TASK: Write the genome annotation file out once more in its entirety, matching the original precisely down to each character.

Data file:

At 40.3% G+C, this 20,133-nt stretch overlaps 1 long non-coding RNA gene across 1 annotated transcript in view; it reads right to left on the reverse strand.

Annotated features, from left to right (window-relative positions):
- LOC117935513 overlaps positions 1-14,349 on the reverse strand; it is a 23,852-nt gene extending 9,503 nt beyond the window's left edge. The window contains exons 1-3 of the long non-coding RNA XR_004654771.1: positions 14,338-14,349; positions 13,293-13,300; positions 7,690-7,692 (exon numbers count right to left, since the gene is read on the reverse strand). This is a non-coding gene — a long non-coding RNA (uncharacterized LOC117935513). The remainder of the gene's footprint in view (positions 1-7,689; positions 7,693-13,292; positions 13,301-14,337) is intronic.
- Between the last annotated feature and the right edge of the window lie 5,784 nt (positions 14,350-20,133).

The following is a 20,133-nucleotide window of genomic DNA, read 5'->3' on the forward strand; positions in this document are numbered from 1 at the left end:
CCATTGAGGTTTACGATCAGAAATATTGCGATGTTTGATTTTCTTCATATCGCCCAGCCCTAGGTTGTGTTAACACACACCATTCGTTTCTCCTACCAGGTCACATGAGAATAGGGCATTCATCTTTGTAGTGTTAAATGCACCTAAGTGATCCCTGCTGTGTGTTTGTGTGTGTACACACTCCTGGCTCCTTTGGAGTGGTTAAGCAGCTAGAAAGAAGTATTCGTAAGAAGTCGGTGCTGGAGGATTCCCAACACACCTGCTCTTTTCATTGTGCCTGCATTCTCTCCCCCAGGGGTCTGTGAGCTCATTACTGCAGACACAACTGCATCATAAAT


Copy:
At 40.3% G+C, this 20,133-nt stretch overlaps 1 long non-coding RNA gene across 1 annotated transcript in view; it reads right to left on the reverse strand.

Annotated features, from left to right (window-relative positions):
- LOC117935513 overlaps positions 1-14,349 on the reverse strand; it is a 23,852-nt gene extending 9,503 nt beyond the window's left edge. The window contains exons 1-3 of the long non-coding RNA XR_004654771.1: positions 14,338-14,349; positions 13,293-13,300; positions 7,690-7,692 (exon numbers count right to left, since the gene is read on the reverse strand). This is a non-coding gene — a long non-coding RNA (uncharacterized LOC117935513). The remainder of the gene's footprint in view (positions 1-7,689; positions 7,693-13,292; positions 13,301-14,337) is intronic.
- Between the last annotated feature and the right edge of the window lie 5,784 nt (positions 14,350-20,133).

The following is a 20,133-nucleotide window of genomic DNA, read 5'->3' on the forward strand; positions in this document are numbered from 1 at the left end:
CCATTGAGGTTTACGATCAGAAATATTGCGATGTTTGATTTTCTTCATATCGCCCAGCCCTAGGTTGTGTTAACACACACCATTCGTTTCTCCTACCAGGTCACATGAGAATAGGGCATTCATCTTTGTAGTGTTAAATGCACCTAAGTGATCCCTGCTGTGTGTTTGTGTGTGTACACACTCCTGGCTCCTTTGGAGTGGTTAAGCAGCTAGAAAGAAGTATTCGTAAGAAGTCGGTGCTGGAGGATTCCCAACACACCTGCTCTTTTCATTGTGCCTGCATTCTCTCCCCCAGGGGTCTGTGAGCTCATTACTGCAGACACAACTGCATCATAAAT